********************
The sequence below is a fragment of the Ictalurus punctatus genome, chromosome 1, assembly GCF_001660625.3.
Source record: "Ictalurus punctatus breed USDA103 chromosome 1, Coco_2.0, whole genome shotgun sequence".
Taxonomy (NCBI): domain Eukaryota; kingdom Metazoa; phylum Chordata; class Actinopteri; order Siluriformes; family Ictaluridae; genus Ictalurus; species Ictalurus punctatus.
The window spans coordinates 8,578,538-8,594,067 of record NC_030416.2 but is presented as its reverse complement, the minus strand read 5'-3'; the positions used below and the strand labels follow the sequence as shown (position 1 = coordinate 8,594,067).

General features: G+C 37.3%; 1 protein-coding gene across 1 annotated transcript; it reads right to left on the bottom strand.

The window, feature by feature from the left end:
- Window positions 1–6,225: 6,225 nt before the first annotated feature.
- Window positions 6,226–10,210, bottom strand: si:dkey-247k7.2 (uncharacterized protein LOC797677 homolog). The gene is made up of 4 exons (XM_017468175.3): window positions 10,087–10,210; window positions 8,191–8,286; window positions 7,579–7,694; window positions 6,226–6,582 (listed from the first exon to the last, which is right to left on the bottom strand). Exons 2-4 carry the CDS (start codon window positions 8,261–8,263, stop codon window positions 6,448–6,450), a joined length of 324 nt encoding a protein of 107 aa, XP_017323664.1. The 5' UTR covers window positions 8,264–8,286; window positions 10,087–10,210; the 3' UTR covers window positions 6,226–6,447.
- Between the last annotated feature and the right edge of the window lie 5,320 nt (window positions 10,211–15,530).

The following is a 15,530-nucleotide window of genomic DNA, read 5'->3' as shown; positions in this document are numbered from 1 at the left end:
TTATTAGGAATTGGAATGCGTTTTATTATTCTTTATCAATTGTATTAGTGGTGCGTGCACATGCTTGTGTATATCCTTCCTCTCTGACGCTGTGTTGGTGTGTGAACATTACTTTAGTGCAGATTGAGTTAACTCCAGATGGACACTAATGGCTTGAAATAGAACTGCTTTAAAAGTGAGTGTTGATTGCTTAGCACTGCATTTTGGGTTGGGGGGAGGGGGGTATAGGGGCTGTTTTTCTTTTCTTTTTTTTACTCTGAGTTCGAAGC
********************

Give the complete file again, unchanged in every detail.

The sequence below is a fragment of the Ictalurus punctatus genome, chromosome 1, assembly GCF_001660625.3.
Source record: "Ictalurus punctatus breed USDA103 chromosome 1, Coco_2.0, whole genome shotgun sequence".
Taxonomy (NCBI): domain Eukaryota; kingdom Metazoa; phylum Chordata; class Actinopteri; order Siluriformes; family Ictaluridae; genus Ictalurus; species Ictalurus punctatus.
The window spans coordinates 8,578,538-8,594,067 of record NC_030416.2 but is presented as its reverse complement, the minus strand read 5'-3'; the positions used below and the strand labels follow the sequence as shown (position 1 = coordinate 8,594,067).

General features: G+C 37.3%; 1 protein-coding gene across 1 annotated transcript; it reads right to left on the bottom strand.

The window, feature by feature from the left end:
- Window positions 1–6,225: 6,225 nt before the first annotated feature.
- Window positions 6,226–10,210, bottom strand: si:dkey-247k7.2 (uncharacterized protein LOC797677 homolog). The gene is made up of 4 exons (XM_017468175.3): window positions 10,087–10,210; window positions 8,191–8,286; window positions 7,579–7,694; window positions 6,226–6,582 (listed from the first exon to the last, which is right to left on the bottom strand). Exons 2-4 carry the CDS (start codon window positions 8,261–8,263, stop codon window positions 6,448–6,450), a joined length of 324 nt encoding a protein of 107 aa, XP_017323664.1. The 5' UTR covers window positions 8,264–8,286; window positions 10,087–10,210; the 3' UTR covers window positions 6,226–6,447.
- Between the last annotated feature and the right edge of the window lie 5,320 nt (window positions 10,211–15,530).

The following is a 15,530-nucleotide window of genomic DNA, read 5'->3' as shown; positions in this document are numbered from 1 at the left end:
TTATTAGGAATTGGAATGCGTTTTATTATTCTTTATCAATTGTATTAGTGGTGCGTGCACATGCTTGTGTATATCCTTCCTCTCTGACGCTGTGTTGGTGTGTGAACATTACTTTAGTGCAGATTGAGTTAACTCCAGATGGACACTAATGGCTTGAAATAGAACTGCTTTAAAAGTGAGTGTTGATTGCTTAGCACTGCATTTTGGGTTGGGGGGAGGGGGGTATAGGGGCTGTTTTTCTTTTCTTTTTTTTACTCTGAGTTCGAAGC